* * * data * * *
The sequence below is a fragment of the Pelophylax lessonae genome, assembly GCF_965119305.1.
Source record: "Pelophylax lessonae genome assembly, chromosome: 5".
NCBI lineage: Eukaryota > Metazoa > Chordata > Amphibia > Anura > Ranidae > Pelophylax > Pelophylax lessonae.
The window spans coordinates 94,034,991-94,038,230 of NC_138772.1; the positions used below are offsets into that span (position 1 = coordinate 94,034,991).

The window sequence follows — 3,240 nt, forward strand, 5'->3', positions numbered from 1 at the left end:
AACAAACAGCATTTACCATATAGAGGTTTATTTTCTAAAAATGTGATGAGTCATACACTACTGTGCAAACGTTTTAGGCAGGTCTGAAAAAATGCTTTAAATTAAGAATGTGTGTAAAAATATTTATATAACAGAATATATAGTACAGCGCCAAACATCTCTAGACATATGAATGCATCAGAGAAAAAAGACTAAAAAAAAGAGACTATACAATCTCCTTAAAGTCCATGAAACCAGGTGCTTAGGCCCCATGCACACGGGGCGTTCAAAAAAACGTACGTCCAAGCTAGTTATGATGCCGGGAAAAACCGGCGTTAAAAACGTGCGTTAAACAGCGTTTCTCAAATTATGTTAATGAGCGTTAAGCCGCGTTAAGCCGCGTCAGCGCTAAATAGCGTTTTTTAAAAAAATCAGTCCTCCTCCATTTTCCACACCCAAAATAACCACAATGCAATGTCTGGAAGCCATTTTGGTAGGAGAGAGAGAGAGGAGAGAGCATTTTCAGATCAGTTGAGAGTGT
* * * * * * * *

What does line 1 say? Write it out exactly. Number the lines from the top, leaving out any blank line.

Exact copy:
The sequence below is a fragment of the Pelophylax lessonae genome, assembly GCF_965119305.1.